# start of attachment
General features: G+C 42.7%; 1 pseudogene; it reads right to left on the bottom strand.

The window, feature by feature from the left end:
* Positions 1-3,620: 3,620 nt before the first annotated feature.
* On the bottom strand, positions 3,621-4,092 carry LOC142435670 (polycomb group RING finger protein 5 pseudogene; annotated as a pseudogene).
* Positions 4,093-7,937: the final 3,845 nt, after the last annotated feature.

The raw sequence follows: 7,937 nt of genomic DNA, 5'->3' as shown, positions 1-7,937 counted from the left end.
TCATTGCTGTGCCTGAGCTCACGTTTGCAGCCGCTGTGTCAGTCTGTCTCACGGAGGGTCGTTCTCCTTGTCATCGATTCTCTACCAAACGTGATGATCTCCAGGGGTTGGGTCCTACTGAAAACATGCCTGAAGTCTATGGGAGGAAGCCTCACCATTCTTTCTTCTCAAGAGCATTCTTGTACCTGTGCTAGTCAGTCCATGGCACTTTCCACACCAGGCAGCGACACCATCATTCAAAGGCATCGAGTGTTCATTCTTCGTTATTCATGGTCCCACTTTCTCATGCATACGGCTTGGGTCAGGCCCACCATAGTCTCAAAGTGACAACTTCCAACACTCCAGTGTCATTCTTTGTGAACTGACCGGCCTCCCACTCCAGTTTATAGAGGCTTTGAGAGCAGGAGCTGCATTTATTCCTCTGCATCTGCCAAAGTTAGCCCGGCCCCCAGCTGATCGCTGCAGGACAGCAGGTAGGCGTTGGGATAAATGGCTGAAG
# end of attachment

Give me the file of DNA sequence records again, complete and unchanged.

General features: G+C 42.7%; 1 pseudogene; it reads right to left on the bottom strand.

The window, feature by feature from the left end:
* Positions 1-3,620: 3,620 nt before the first annotated feature.
* On the bottom strand, positions 3,621-4,092 carry LOC142435670 (polycomb group RING finger protein 5 pseudogene; annotated as a pseudogene).
* Positions 4,093-7,937: the final 3,845 nt, after the last annotated feature.

The raw sequence follows: 7,937 nt of genomic DNA, 5'->3' as shown, positions 1-7,937 counted from the left end.
TCATTGCTGTGCCTGAGCTCACGTTTGCAGCCGCTGTGTCAGTCTGTCTCACGGAGGGTCGTTCTCCTTGTCATCGATTCTCTACCAAACGTGATGATCTCCAGGGGTTGGGTCCTACTGAAAACATGCCTGAAGTCTATGGGAGGAAGCCTCACCATTCTTTCTTCTCAAGAGCATTCTTGTACCTGTGCTAGTCAGTCCATGGCACTTTCCACACCAGGCAGCGACACCATCATTCAAAGGCATCGAGTGTTCATTCTTCGTTATTCATGGTCCCACTTTCTCATGCATACGGCTTGGGTCAGGCCCACCATAGTCTCAAAGTGACAACTTCCAACACTCCAGTGTCATTCTTTGTGAACTGACCGGCCTCCCACTCCAGTTTATAGAGGCTTTGAGAGCAGGAGCTGCATTTATTCCTCTGCATCTGCCAAAGTTAGCCCGGCCCCCAGCTGATCGCTGCAGGACAGCAGGTAGGCGTTGGGATAAATGGCTGAAG